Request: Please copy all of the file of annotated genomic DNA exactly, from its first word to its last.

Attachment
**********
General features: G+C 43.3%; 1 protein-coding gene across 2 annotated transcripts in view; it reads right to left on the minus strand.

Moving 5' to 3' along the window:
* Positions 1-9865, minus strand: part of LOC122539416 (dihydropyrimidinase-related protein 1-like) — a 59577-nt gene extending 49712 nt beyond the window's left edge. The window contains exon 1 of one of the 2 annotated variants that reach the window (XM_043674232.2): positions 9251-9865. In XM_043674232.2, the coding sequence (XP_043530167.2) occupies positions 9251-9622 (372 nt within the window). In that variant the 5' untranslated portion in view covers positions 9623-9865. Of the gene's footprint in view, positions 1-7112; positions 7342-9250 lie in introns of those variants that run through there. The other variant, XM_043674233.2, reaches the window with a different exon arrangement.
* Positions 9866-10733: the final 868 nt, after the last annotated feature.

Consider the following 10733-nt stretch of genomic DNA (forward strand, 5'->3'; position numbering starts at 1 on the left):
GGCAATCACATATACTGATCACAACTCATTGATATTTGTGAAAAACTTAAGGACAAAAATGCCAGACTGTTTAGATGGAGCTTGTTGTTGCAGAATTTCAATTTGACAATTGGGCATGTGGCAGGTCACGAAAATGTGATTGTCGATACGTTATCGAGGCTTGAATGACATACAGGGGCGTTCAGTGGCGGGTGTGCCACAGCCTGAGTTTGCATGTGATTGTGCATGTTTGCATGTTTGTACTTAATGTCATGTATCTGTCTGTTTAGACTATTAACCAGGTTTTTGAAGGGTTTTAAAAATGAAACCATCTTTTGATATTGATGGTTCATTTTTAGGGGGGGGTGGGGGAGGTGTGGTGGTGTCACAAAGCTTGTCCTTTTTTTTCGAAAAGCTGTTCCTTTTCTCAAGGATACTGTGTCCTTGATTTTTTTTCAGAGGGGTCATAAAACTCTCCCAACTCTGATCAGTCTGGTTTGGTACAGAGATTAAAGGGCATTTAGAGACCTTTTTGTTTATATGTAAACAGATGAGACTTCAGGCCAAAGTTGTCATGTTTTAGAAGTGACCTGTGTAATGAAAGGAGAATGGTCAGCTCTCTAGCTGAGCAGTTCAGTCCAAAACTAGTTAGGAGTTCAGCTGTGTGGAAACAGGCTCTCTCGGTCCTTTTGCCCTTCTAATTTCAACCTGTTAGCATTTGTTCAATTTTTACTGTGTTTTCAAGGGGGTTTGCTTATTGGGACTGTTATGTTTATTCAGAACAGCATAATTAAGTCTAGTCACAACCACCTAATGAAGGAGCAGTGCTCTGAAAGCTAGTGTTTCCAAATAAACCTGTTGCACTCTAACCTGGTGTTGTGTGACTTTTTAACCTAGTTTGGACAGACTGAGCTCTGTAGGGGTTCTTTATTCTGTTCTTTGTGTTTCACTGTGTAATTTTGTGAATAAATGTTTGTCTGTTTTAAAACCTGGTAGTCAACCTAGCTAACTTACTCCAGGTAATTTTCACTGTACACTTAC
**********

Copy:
General features: G+C 43.3%; 1 protein-coding gene across 2 annotated transcripts in view; it reads right to left on the minus strand.

Moving 5' to 3' along the window:
* Positions 1-9865, minus strand: part of LOC122539416 (dihydropyrimidinase-related protein 1-like) — a 59577-nt gene extending 49712 nt beyond the window's left edge. The window contains exon 1 of one of the 2 annotated variants that reach the window (XM_043674232.2): positions 9251-9865. In XM_043674232.2, the coding sequence (XP_043530167.2) occupies positions 9251-9622 (372 nt within the window). In that variant the 5' untranslated portion in view covers positions 9623-9865. Of the gene's footprint in view, positions 1-7112; positions 7342-9250 lie in introns of those variants that run through there. The other variant, XM_043674233.2, reaches the window with a different exon arrangement.
* Positions 9866-10733: the final 868 nt, after the last annotated feature.

Consider the following 10733-nt stretch of genomic DNA (forward strand, 5'->3'; position numbering starts at 1 on the left):
GGCAATCACATATACTGATCACAACTCATTGATATTTGTGAAAAACTTAAGGACAAAAATGCCAGACTGTTTAGATGGAGCTTGTTGTTGCAGAATTTCAATTTGACAATTGGGCATGTGGCAGGTCACGAAAATGTGATTGTCGATACGTTATCGAGGCTTGAATGACATACAGGGGCGTTCAGTGGCGGGTGTGCCACAGCCTGAGTTTGCATGTGATTGTGCATGTTTGCATGTTTGTACTTAATGTCATGTATCTGTCTGTTTAGACTATTAACCAGGTTTTTGAAGGGTTTTAAAAATGAAACCATCTTTTGATATTGATGGTTCATTTTTAGGGGGGGGTGGGGGAGGTGTGGTGGTGTCACAAAGCTTGTCCTTTTTTTTCGAAAAGCTGTTCCTTTTCTCAAGGATACTGTGTCCTTGATTTTTTTTCAGAGGGGTCATAAAACTCTCCCAACTCTGATCAGTCTGGTTTGGTACAGAGATTAAAGGGCATTTAGAGACCTTTTTGTTTATATGTAAACAGATGAGACTTCAGGCCAAAGTTGTCATGTTTTAGAAGTGACCTGTGTAATGAAAGGAGAATGGTCAGCTCTCTAGCTGAGCAGTTCAGTCCAAAACTAGTTAGGAGTTCAGCTGTGTGGAAACAGGCTCTCTCGGTCCTTTTGCCCTTCTAATTTCAACCTGTTAGCATTTGTTCAATTTTTACTGTGTTTTCAAGGGGGTTTGCTTATTGGGACTGTTATGTTTATTCAGAACAGCATAATTAAGTCTAGTCACAACCACCTAATGAAGGAGCAGTGCTCTGAAAGCTAGTGTTTCCAAATAAACCTGTTGCACTCTAACCTGGTGTTGTGTGACTTTTTAACCTAGTTTGGACAGACTGAGCTCTGTAGGGGTTCTTTATTCTGTTCTTTGTGTTTCACTGTGTAATTTTGTGAATAAATGTTTGTCTGTTTTAAAACCTGGTAGTCAACCTAGCTAACTTACTCCAGGTAATTTTCACTGTACACTTAC